Correcting Categories, Part 9 – the Church Today
Today, the influences of Modernism, Revivalism, and Charismaticism in the Church’s understanding of the purpose and function of music in worship cannot be overestimated. First, because of Modernism, most Christian fail to understand the nature of emotion in human spirituality and worship. Most Christians see no fundamental distinction between a response of the affections and physical feelings. They group these two separate concepts under the umbrella of “emotion” and either reject it or embrace it all as worship.
This lack of fundamental distinction allows for Revivalism and Charismaticism to define the function of music in a corporate gathering as a medium for creating physical experiences they interpret to be spiritual. They may even use words like “affection” to describe the experience, but they clearly understand “affection” to be inexorably tied to physical response.
For example, in an interview with Tim Smith of Mars Hill Church in Seattle, Bob Kauflin of Sovereign Grace Ministries insisted that a mature Christian will have some kind of physical response if he is truly responding with his affections. If he is not responding physically, Kauflin argued, he is probably not “engaged” in worship.1 This is really not surprising since Kauflin is a continuationist, whom MacArthur argued link spiritual maturity with external, physical signs. Thankfully, Kauflin does insist that physical response does not prove true spirituality,2 but he nevertheless insisted that someone who is spiritually “engaged” will exert certain physical responses. He compares the kind of response we need in worship to watching a movie or sports event. The problem is that what is going on in those contexts is fundamentally different than what is supposed to be happening in worship. There is nothing spiritual about the reactions to a movie or sports event. Those media are intrinsically Dionysian. Kauflin’s argument represents the predominant thought amongst most Christians today — even cessasionists. But this way of thinking runs contrary to how Edwards and most Protestant Christians prior to the Enlightenment understood spirituality in the Bible.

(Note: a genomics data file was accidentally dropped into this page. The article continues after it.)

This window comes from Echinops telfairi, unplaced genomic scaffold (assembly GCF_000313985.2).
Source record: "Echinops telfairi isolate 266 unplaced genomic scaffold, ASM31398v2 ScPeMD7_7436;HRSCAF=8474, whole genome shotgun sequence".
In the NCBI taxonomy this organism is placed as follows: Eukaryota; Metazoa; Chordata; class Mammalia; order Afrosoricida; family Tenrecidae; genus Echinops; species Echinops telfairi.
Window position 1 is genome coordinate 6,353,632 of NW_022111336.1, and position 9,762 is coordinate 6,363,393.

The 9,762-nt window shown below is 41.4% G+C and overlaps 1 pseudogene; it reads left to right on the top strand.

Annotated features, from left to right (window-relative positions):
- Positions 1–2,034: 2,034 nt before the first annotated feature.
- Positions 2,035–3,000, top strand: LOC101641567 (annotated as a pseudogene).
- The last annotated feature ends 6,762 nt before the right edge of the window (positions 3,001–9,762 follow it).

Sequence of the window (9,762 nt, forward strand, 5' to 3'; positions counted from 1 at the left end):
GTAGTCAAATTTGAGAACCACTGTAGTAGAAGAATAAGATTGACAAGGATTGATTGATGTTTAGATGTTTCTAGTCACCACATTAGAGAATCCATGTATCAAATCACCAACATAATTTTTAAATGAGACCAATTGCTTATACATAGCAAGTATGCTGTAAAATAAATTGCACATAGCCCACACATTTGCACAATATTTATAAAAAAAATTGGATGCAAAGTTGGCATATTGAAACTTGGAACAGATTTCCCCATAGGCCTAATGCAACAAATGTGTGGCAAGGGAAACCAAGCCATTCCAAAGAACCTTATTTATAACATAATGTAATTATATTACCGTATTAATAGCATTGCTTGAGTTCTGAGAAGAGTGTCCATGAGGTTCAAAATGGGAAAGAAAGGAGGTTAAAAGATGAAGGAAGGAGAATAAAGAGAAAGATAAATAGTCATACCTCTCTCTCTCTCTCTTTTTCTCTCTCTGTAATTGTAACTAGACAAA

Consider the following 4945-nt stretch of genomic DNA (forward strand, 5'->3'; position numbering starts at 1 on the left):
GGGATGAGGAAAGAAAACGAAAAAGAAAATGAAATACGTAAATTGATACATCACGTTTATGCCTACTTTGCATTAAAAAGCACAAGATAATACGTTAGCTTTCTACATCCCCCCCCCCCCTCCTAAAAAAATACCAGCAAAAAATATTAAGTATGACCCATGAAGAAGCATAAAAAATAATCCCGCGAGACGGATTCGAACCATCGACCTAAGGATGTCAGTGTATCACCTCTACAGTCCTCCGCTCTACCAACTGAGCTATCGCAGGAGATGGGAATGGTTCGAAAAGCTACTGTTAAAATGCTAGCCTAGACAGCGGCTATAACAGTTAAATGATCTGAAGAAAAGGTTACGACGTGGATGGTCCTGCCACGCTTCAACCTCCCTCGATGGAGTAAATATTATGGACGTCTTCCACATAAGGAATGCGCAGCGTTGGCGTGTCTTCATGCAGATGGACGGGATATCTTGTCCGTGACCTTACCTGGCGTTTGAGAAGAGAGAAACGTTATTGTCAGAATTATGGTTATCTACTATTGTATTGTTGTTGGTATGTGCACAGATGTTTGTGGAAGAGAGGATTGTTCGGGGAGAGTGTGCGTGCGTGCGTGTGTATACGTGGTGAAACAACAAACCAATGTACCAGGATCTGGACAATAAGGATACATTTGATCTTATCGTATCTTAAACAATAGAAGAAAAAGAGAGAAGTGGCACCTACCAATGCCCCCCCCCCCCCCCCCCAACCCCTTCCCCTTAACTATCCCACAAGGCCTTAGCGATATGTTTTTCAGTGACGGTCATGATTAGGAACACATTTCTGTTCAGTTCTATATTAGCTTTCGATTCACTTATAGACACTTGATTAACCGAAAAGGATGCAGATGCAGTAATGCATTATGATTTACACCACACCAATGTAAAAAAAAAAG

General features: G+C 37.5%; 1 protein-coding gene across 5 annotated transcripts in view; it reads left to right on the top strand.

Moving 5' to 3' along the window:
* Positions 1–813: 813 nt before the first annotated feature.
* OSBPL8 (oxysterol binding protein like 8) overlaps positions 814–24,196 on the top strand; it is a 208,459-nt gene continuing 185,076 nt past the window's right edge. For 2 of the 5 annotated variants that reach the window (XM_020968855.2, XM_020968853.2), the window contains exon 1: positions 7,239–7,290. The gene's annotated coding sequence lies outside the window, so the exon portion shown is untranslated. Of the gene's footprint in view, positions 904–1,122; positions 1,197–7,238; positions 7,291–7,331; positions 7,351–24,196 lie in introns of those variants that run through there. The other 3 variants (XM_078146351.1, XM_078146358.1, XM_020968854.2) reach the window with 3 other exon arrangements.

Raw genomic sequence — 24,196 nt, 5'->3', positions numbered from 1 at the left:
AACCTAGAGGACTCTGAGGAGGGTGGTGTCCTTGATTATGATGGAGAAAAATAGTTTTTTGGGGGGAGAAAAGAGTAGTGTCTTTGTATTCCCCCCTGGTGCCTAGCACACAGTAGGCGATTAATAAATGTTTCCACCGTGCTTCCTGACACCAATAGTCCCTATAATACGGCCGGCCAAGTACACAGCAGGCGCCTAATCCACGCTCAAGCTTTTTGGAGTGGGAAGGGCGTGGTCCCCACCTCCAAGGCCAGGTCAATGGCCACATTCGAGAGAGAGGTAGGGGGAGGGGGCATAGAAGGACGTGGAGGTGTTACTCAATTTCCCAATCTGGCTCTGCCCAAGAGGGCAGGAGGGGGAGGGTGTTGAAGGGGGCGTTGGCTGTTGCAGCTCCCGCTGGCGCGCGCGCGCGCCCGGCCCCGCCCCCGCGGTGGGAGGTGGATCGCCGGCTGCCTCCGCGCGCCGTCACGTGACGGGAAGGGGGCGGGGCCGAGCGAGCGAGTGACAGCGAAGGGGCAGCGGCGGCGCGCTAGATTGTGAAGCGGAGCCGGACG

This lack of distinction is not limited to Charismatics or Revivalists because unfortunately most churches have been at least somewhat influenced by the two movements to some degree, and all churches have been influenced by a modernistic understanding of anthropology and spirituality. Most believers today, I think, equate spiritual experience with some kind of feeling. This takes all kinds of shapes, of course, depending on the particular movement. Some define spiritual experience by “holy laughter” and “slaying in the Spirit.” Others define it by mystical trance. Others as exciting, “slap-happy” energy. But most people define spiritual experience by some kind of intense “enthusiasm” or “zeal” or “passion” for God.
About Scott Aniol
Scott Aniol is the founder and Executive Director of Religious Affections Ministries. He is director of doctoral worship studies at Southwestern Baptist Theological Seminary, where he teaches courses in ministry, worship, hymnology, aesthetics, culture, and philosophy. He is the author of Worship in Song: A Biblical Approach to Music and Worship, Sound Worship: A Guide to Making Musical Choices in a Noisy World, and By the Waters of Babylon: Worship in a Post-Christian Culture, and speaks around the country in churches and conferences. He is an elder in his church in Fort Worth, TX where he resides with his wife and four children. Views posted here are his own and not necessarily those of his employer.